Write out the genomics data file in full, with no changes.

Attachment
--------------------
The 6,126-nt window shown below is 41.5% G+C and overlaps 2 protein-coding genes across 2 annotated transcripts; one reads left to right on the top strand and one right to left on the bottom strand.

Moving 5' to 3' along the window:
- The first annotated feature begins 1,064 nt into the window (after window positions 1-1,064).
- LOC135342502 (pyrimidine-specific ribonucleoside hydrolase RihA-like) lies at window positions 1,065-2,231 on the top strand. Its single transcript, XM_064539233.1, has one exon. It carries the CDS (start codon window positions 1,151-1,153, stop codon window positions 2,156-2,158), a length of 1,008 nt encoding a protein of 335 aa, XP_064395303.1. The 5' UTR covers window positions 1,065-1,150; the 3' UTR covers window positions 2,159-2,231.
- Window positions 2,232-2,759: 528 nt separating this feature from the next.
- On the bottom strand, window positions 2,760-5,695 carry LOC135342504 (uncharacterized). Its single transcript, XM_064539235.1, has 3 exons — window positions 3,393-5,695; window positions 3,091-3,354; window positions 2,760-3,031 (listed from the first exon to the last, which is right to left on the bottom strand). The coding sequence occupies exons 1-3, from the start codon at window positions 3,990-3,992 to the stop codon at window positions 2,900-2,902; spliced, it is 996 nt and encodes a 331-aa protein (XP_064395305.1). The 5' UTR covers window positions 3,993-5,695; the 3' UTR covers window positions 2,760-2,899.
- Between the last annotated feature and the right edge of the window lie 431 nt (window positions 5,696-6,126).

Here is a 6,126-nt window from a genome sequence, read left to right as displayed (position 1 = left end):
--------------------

The 6,126-nt window shown below is 41.5% G+C and overlaps 2 protein-coding genes across 2 annotated transcripts; one reads left to right on the top strand and one right to left on the bottom strand.

Moving 5' to 3' along the window:
- The first annotated feature begins 1,064 nt into the window (after window positions 1-1,064).
- LOC135342502 (pyrimidine-specific ribonucleoside hydrolase RihA-like) lies at window positions 1,065-2,231 on the top strand. Its single transcript, XM_064539233.1, has one exon. It carries the CDS (start codon window positions 1,151-1,153, stop codon window positions 2,156-2,158), a length of 1,008 nt encoding a protein of 335 aa, XP_064395303.1. The 5' UTR covers window positions 1,065-1,150; the 3' UTR covers window positions 2,159-2,231.
- Window positions 2,232-2,759: 528 nt separating this feature from the next.
- On the bottom strand, window positions 2,760-5,695 carry LOC135342504 (uncharacterized). Its single transcript, XM_064539235.1, has 3 exons — window positions 3,393-5,695; window positions 3,091-3,354; window positions 2,760-3,031 (listed from the first exon to the last, which is right to left on the bottom strand). The coding sequence occupies exons 1-3, from the start codon at window positions 3,990-3,992 to the stop codon at window positions 2,900-2,902; spliced, it is 996 nt and encodes a 331-aa protein (XP_064395305.1). The 5' UTR covers window positions 3,993-5,695; the 3' UTR covers window positions 2,760-2,899.
- Between the last annotated feature and the right edge of the window lie 431 nt (window positions 5,696-6,126).

Here is a 6,126-nt window from a genome sequence, read left to right as displayed (position 1 = left end):